Inner Condition, Portraits & Obama's People

11 February – 10 April 2011

Centro Andaluz de la Fotografia
c/ Pintor Diaz Molina,
No 9, 04002 Almeria

Throughout art history, the naked body has provided artists with compelling subject matter. From the Classical and Renaissance artists Michelangelo, Caravaggio and Botticelli to masters like Goya, and Rubens some of the best works in museums worldwide depict the naked human figure. However, a few prominent artists like Rembrandt, Lucian Freud and the contemporary artists Jenny Saville and Marlene Dumas, to name but a few, have created brutally realist nude paintings that provided an alternative aesthetic to imagery of classical beauty. Rembrandt painted washerwomen and maids whilst Freud’s subjects included a benefits supervisor and Dumas depicted sex workers. They all pushed the boundaries of conventional human imagery by painting uncompromising depictions of real people complete with lumps, bumps, folds, stretch marks, warts and cellulite and in the case of Saville on a monumental scale.

Nadav Kander’s Inner Condition series furthers the discussion originated by Renaissance artists which continued well into the 20th century. Kander’s seductive nude series of large-scale painterly photographs creates an uneasy tension between intimacy and objectification, as each of his artist’s models are unforgettably captured in a repertoire of gestures, postures, and movements which evoke an eerie internal disquiet. What do they have to say about the relationship between photographer and his subject? Is Kander preoccupied with psychological exploration? These photographs are concerned with deeper metaphysical expression drawing the viewer to consider the inner condition of the model and certainly the photographer.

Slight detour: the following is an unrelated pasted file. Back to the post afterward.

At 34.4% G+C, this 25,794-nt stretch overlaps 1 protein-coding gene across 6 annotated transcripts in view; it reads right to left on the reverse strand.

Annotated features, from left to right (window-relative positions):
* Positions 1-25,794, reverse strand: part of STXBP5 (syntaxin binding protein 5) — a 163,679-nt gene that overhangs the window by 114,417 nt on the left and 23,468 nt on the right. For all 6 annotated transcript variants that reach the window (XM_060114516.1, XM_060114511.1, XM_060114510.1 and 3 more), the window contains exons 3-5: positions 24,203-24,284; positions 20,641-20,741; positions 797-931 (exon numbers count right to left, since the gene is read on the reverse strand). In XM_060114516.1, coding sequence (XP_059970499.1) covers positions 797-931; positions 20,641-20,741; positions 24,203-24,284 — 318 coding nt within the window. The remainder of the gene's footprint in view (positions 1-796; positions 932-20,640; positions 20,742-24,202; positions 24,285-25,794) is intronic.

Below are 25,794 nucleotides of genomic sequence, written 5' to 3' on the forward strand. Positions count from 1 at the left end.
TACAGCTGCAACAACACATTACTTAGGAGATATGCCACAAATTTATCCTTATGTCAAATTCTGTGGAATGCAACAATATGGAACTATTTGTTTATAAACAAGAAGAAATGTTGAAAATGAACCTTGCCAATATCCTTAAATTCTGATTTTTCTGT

Representational styles of the human figure have varied over time and across cultures and so much of the imagery that surrounds us today depicts unreal beauty, one that’s much more fantasy or illusion based (thanks to retouching) than reality. Images of scantly clad women and men are everywhere around us but they are for the most part shallow and one-dimensional. Inner Condition succeeds in challenging the currently acceptable perception of beauty and will no doubt remain in our minds for bringing much needed variety and philosophical depth, which Kander achieves with the realism and intimacy of his nakedly personal depictions of the human body.